Lateral flowage of a turbulent mixture of hot gases and unsorted pyroclastic material (volcanic fragments, crystals, ash, pumice, and glass shards) that can move at high speed (50 to 100 miles an hour.) The term also can refer to the deposit so formed.
These are the most serious hazardous phenomena so far encountered. Pyroclastic flows have been formed both by avalanches from the dome and explosions. The flows consist of three parts. First the main avalanche of hot boulders and ash is confined to valleys and totally destroys most structures and kills people. Second the flows are forced to mix with air as they move and thus form an expanded turbulent hot cloud of ash and air above the main avalanche. These clouds are usually lethal to most people caught in them (typical mortality rates of 90%). They can move at hurricane speeds (about 100 kph), have measured temperatures of 150 to 250°C and badly damage most buildings. People that survive suffer severe burns. The clouds are up to 200 m high and so can spill out of valleys and more energetic clouds can move uphill. Third a pyroclastic flow forms buoyant plumes of very fine ash and hot air that rise above the flows to heights typically between 1 and 6 km. The ash plumes drift in the wind to deposit fine layers of ash.
A hot, fast moving and high-density (thick like wet concrete) mixture of ash, pumice, rock fragments and gas formed during explosive eruptions.
An extremely hot mixture of gas, ash and pumice fragments, that travels down the flanks of a volcano or along the surface of the ground at speeds of 50 to 100 miles per hour.
Hot, fast-moving avalanche of lava blocks, volcanic ash and gases. They can be formed both by explosions and by collapse of parts of an unstable lava dome.
a ground-hugging avalanche of hot ash, pumice, rock fragments, and volcanic gas that rushes down the side of a volcano as fast as 63 miles/hour or more
a body of ash which moves laterally (not up into the air) away from a volcanic eruption - nuee ardente (see above) being a severe example.
A hot, dry, fast-moving, and high-density mixture of of ash, pumice, rock fragments, and gas that formed during explosive eruptions or from the collapse of a lava dome.
A hot avalanche of ash, rock and gas. Flows often have a thick, dense lower part underneath a billowing, more dilute cloud of ash and hot air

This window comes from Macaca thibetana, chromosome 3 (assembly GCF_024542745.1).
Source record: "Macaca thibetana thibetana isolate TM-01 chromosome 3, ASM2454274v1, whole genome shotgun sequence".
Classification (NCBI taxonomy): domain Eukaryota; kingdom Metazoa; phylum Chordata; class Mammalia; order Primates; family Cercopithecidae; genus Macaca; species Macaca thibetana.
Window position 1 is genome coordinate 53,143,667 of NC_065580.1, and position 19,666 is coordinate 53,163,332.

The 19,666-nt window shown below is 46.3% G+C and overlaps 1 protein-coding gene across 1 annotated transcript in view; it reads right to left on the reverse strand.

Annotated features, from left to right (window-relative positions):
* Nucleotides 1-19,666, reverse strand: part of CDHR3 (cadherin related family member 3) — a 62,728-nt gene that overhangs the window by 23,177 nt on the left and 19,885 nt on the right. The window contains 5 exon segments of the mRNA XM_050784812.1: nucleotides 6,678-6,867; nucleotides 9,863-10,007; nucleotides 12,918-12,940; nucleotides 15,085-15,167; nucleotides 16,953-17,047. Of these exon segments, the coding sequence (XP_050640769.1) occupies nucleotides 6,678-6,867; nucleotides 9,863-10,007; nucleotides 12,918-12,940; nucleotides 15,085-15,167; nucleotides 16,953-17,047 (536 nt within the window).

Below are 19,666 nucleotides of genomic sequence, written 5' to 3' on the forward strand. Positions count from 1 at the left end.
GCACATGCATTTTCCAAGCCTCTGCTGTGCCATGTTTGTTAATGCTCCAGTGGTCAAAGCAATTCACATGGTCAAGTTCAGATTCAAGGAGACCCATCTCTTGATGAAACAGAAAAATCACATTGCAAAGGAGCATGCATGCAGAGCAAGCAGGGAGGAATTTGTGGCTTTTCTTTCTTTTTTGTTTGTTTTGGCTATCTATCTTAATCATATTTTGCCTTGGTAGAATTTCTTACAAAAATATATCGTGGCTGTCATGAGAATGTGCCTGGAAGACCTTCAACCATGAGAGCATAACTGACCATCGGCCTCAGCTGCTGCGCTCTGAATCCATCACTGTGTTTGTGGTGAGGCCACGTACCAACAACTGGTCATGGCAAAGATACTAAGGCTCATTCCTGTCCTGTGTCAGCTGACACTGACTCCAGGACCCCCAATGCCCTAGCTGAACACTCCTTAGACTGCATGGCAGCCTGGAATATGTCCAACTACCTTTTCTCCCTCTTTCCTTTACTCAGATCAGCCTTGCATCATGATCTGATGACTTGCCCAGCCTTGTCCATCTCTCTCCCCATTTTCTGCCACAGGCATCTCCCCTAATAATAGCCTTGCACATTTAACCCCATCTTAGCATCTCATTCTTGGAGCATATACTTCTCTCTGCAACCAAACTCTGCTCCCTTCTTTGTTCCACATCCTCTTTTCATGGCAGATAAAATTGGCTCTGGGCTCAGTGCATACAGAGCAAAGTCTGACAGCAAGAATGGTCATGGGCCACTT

A high-density mass of gases, hot ash, and larger material that flows rapidly down the sides of the volcano. Flows tend to be confined to valleys. Because of the speed at which they travel and the intense heat, pyroclastic flows and surges are one of the most dangerous hazards posed by volcanoes.
a suspension of solid particles in gases, whose density pulls it downward an keeps it somewhat distinct from surrounding air. This term has been applied to describe the vast dust clouds that issued from the collapses of the Twin Towers.
a turbulent flowing mass of ejected fragmental volcanic materials mixed with hot gases and moving downslope at high speed (about 60 kph or more). PF may result from the collapse of tall eruption columns or from spillover of ejected materials from erupting vents.
A hot, fast moving and high-density mixture of ash, pumice, rock fragments and gas formed during an eruption.
These are flows of volcanic fragments similar to avalanches of rock in landslides and snow avalanches. They can be formed both by explosions and by parts of an unstable lava dome avalanching.
A surface-hugging eruption cloud of very hot gas and volcanic particles that moves rapidly (up to 100 km/hr) across the ground surface, away from the vent.
A pyroclastic flow is an avalanche of pyroclastic materials (broken rocks, pumice, and ash) and hot gases that erupts from within a volcano. A pyroclastic flow travels at up to 100 miles per hour. Within the flow, temperatures can reach 500 degrees C.
Pyroclastic flows are a common and devastating result of some volcanic eruptions. They are fast-moving fluidized bodies of hot gas, ash and rock (collectively known as tephra) which can travel away from the vent at up to 150 km/h. The gas is usually at a temperature of 100-800 degrees Celsius.